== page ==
Let's be honest with each other - no one really reads the story that goes with recipe blog posts. That being said, I do feel obligated to say something about why I made this.
After engorging myself with dim sum a couple weeks ago, I was still craving a taste of home. And when I say a taste of home, I mean a taste of something that makes me feel like me.
My parents never made won ton soup at home - we almost always went out for Chinese food, rather than making it at home. To be fair, my mom didn't make Chinese food, and my dad didn't start making dinner on a regular basis until I was in middle school.
But even then, we had so many delicious Chinese restaurants in town, so why cook at home? And when I say Chinese restaurants, I'm not talking about Panda Express or a buffet that also serves french fries or a greasy spot that is almost strictly for to-go orders.
I'm talking about restaurants with chandeliers and lazy Susans. I'm talking about restaurants that offer you one menu in English (with no pictures) and one in Chinese, assuming that non-Chinese speakers won't want certain dishes. I'm talking about restaurants that only serve dim sum on the weekends, don't accept reservations during that time, and serve you a variety of dishes from rolling carts directly to your table.
Maybe I'm just riding the hype of the recent release of Crazy Rich Asians (which I haven't seen yet), but I wanted a simple dish that helped me reset all the fervent chaos inside my head. So I made won tons and cooked them in the chicken broth left over from making Hainan chicken.
for the won tons:
500g ground pork
250g shrimp, cooked and minced
4-5 green onions
2/3 cup whole water chestnuts, minced*
1 tbsp shaoxing wine*
1 tbsp soy sauce*
1/2 tsp ground white pepper*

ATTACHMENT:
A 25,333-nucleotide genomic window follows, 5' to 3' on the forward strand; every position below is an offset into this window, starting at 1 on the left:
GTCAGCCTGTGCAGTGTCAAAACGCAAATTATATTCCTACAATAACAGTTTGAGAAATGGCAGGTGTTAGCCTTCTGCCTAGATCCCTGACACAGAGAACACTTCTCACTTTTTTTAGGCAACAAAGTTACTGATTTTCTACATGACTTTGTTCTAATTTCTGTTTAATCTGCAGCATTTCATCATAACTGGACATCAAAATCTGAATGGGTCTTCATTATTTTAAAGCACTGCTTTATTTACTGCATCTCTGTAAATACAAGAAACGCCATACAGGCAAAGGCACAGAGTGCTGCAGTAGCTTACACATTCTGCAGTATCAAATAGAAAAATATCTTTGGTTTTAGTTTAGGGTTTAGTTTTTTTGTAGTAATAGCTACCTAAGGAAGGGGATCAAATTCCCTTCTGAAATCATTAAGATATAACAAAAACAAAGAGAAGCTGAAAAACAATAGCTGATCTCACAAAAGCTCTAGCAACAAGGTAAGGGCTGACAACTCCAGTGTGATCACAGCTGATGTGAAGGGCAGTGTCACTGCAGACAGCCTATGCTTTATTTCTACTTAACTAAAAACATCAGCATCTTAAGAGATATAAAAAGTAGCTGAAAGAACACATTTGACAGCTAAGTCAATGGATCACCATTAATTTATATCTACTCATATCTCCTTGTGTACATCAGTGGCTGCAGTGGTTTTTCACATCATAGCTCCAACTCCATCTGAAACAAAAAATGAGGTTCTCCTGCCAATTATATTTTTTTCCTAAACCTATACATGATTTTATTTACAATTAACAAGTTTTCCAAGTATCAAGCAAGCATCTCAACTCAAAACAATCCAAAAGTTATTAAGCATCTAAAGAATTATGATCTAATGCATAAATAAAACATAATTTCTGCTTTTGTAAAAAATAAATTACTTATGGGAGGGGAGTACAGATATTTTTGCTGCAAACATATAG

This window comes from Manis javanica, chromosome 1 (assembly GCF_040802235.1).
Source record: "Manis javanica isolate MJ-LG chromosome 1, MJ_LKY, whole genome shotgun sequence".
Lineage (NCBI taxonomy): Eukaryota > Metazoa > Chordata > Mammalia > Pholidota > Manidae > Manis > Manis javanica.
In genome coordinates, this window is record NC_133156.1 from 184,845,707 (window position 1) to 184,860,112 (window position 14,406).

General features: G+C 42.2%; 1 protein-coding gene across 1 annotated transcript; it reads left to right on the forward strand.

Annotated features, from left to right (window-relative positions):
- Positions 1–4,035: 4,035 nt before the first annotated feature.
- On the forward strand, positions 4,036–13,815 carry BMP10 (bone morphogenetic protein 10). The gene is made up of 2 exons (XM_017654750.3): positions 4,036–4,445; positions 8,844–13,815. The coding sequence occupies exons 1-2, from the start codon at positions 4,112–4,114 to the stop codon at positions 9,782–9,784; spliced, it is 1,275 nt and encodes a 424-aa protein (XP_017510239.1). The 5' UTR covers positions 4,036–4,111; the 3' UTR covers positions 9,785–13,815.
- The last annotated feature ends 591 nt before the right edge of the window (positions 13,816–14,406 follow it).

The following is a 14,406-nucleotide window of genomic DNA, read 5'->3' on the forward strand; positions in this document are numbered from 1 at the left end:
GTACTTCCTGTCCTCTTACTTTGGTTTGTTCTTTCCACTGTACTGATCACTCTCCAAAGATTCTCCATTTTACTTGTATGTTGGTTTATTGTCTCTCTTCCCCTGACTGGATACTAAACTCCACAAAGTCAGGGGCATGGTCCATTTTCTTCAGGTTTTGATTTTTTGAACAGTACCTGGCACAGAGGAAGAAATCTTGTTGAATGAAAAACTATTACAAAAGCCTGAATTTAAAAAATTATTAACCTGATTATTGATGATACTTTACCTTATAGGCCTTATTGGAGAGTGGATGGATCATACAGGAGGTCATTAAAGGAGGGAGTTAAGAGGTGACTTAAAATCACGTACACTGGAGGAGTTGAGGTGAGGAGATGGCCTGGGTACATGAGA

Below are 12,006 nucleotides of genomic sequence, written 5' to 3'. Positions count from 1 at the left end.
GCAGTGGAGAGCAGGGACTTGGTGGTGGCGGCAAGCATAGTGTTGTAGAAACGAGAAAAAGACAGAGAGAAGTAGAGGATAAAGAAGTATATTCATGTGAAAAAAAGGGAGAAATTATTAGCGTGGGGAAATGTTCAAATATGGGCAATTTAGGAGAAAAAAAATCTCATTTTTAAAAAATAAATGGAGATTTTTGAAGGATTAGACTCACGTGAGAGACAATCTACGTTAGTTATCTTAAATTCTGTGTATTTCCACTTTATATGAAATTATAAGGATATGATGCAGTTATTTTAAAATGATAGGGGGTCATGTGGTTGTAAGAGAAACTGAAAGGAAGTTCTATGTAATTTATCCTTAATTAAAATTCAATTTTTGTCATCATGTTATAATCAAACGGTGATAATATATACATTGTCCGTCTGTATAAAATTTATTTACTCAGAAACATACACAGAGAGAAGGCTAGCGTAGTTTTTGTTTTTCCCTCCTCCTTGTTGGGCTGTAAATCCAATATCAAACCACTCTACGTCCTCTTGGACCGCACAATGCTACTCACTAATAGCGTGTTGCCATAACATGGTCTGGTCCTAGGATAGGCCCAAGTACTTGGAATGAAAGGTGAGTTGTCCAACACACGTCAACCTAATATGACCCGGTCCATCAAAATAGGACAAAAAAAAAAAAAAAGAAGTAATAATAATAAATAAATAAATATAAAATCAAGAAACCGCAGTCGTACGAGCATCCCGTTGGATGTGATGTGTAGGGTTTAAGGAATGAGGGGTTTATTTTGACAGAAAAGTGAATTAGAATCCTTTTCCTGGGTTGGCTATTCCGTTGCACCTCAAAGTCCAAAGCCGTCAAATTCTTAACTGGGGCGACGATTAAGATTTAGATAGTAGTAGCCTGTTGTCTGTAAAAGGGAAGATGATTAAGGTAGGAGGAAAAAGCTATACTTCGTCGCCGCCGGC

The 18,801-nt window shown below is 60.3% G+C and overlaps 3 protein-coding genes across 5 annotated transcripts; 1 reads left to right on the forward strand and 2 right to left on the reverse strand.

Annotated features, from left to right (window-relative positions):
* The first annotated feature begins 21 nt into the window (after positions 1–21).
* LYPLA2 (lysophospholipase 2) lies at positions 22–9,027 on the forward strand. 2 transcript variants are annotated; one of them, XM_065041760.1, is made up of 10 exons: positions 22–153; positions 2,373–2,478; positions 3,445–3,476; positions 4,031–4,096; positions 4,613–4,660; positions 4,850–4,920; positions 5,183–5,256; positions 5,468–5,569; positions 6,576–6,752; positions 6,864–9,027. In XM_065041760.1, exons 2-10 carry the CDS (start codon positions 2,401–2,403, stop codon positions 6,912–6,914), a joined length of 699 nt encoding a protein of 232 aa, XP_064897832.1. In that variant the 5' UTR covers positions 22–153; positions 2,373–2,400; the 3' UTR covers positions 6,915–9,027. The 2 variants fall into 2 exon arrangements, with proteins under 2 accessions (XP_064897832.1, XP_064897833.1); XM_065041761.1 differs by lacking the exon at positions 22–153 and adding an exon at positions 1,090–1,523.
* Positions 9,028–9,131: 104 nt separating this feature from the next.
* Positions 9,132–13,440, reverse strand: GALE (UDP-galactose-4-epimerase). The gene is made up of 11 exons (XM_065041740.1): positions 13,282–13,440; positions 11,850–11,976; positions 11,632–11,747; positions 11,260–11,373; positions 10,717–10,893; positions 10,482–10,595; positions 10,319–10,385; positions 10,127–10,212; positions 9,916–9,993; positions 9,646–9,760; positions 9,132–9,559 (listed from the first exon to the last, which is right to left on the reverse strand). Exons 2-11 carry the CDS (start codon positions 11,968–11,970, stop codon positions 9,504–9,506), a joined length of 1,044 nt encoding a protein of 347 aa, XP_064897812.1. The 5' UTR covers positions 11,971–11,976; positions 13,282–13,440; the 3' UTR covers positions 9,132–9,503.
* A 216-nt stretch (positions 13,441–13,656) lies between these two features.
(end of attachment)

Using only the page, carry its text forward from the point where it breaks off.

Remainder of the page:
1 pack frozen won ton wrappers (thaw in fridge)
for the broth:
1 whole chicken (if you buy frozen, be sure to thaw it completely)
3-4 green onions
2-3 2-inch pieces of ginger, sliced in thirds*
parchment or foil
ziploc bag or container
*I didn't really measure these ingredients. These are my approximations.
1. Line at least one (if not two) baking sheet with parchment or foil that will fit in your freezer.
2. Combine all the won ton ingredients in a large bowl. Scoop a healthy teaspoon of filling onto center of a won ton square, then fold however you see fit (Woks of Life has some great suggestions).
3. When baking sheet is full, place it in freezer and start lining the other baking sheet with more won tons. If you don't have another baking sheet, leave the won tons until they won't stick to each other when you put them in the ziploc bag or container to store in the freezer.
4. Once you finish making the won tons, put the ginger and green onions into a large pot of water and bring to a boil. (I add enough water that looks like it'll cover the whole chicken.) When boiling, gently add the chicken butt-side down, cover, and simmer for 15 minutes. Then turn the burner off and let sit for another 15 minutes.
5. Remove chicken to cutting board and tent with foil. Bring the pot of water with green onions and ginger up to a gentle boil for another 2 hours. I usually keep the lid cracked on top.
At this point, you can scoop some broth out to cook rice, or make a dipping sauce with a squeeze of lime juice, a teaspoon of sugar, and a healthy shake of fish sauce.
6. Scoop broth into a smaller pot for cooking the won tons. Bring broth to a boil, then add as many frozen won tons as you like. Cook for 5 minutes. Serve as you like.